When I began in sales, the training/teaching in the field was dominated by the Zig Ziglars, Earl Nightengales, and Tom Hopkins of the world. The answers to the “Why?” and “How do you know?” questions were all rooted in their specific experience and preconceived notions of what went into a successful sales approach.

That approach largely focused on creating good first impressions, learning a myriad of ways of handling objections, and mastering and continually using very specific (and often deceptive) closing techniques.

It was all very rote. You would ask A, the prospect would respond B, you said C, and they said D. That was great if the prospect indeed said B and D, but if they said 7, you were on your own. SPIN Selling changed that.

I was introduced to SPIN Selling, by Neil Rackham at a DMA conference in Washington, D.C. I remember the author, Neil Rackham, standing beside an overhead projector with a stack of transparencies in his hand—yes, before PowerPoint—describing the sales approach that the Huthwaite Corporation had developed. Light bulbs went on for me.

He described an approach also based on experience. But it was experience gleaned from the systematic observation of 35,000 in-person sales calls. Rackman and his colleagues had gone along on those calls and had tracked what types of questions and behaviors resulted in positive outcomes and what types of questions and behaviors resulted in negative outcomes.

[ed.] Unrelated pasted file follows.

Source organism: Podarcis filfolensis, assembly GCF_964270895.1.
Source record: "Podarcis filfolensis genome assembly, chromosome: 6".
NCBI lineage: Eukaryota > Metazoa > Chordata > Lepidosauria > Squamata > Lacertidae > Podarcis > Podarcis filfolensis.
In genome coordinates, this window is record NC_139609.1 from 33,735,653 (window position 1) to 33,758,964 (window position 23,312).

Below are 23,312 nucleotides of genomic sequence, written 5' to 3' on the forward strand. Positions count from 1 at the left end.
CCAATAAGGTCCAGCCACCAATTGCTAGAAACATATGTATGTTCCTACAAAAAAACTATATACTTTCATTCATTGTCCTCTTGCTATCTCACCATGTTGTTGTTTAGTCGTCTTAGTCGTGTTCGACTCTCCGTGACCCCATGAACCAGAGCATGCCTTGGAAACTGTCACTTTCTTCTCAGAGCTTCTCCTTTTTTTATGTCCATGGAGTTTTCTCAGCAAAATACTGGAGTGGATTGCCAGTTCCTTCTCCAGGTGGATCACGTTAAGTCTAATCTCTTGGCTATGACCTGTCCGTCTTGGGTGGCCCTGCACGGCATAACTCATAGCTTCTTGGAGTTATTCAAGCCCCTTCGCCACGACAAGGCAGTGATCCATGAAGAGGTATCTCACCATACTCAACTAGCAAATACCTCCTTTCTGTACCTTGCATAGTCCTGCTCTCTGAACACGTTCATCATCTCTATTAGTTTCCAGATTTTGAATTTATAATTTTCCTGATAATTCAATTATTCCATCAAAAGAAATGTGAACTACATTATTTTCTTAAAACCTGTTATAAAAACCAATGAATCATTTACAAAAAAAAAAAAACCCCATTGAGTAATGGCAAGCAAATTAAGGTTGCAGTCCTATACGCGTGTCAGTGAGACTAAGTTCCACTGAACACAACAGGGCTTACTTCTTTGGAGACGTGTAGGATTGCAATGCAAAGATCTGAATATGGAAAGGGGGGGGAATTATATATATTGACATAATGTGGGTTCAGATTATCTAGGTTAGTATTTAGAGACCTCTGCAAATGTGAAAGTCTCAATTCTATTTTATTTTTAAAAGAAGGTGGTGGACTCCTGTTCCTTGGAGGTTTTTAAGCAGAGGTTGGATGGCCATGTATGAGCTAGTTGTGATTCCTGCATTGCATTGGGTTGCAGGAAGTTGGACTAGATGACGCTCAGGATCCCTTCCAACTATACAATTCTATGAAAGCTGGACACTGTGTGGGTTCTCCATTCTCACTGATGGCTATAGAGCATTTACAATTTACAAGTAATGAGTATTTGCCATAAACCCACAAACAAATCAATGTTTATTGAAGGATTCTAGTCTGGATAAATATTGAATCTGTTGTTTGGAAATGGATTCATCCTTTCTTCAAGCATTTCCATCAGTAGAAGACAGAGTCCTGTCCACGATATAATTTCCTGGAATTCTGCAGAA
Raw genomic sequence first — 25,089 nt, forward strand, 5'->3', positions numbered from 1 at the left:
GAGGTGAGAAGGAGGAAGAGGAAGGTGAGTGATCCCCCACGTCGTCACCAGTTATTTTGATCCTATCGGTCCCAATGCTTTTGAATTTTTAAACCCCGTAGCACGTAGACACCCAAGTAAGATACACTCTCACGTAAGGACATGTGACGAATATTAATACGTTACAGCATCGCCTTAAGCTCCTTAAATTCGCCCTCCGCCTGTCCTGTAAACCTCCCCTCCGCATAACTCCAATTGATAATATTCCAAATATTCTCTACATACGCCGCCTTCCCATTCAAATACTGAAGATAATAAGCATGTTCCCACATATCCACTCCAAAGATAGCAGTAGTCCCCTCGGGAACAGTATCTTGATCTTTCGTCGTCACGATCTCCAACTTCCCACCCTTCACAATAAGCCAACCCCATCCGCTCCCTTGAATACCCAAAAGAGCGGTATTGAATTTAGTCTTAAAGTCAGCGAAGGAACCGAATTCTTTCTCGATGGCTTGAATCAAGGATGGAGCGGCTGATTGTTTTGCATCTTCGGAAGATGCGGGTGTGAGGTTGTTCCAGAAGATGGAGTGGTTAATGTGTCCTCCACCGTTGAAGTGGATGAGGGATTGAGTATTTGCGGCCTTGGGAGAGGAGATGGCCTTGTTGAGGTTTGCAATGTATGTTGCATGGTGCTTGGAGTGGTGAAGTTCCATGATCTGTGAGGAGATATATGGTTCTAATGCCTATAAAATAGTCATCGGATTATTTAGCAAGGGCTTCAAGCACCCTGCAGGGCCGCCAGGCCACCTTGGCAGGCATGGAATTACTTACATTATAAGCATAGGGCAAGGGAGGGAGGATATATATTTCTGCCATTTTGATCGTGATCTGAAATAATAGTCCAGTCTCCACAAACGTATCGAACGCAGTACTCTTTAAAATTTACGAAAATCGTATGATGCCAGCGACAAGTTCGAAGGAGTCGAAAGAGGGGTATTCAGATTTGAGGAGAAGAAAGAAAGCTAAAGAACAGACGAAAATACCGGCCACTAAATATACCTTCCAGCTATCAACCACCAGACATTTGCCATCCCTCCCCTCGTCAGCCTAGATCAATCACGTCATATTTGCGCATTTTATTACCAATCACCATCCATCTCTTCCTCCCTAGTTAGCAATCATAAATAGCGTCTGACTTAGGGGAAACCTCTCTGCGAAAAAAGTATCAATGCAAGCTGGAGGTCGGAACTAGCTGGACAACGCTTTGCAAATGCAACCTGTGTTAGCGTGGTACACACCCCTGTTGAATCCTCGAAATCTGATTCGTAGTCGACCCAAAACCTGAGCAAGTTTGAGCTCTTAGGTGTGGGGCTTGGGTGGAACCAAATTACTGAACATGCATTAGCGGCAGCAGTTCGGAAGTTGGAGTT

That observation, categorization, and insight, i.e. that research, determined that successful sales indeed was the result of asking questions. But not the objection handling and closing questions of Ziglar and Hopkins. Rather, questions with specific intent and customer focus. Specifically: Situation Questions, Problem Questions, Implication Questions, and Need-Payoff Questions. Thus the S, P, I, and N of SPIN.

I bought SPIN Selling within a week of seeing Rackham present. I’ve read it—or later editions and iterations—at least a half a dozen times in the intervening years. I’ve taught it to hundreds of college students.

Oh, by the way, Rackham found that: 1) first impressions aren’t particularly important, 2) if you are generating objections you are probably already in trouble whether you know 16 ways to overcome them or not, and 3) the earlier and more often you try to close, the more likely the sales call is to end in failure. That’s real Why? and How do you know?   - Barrett Sydnor

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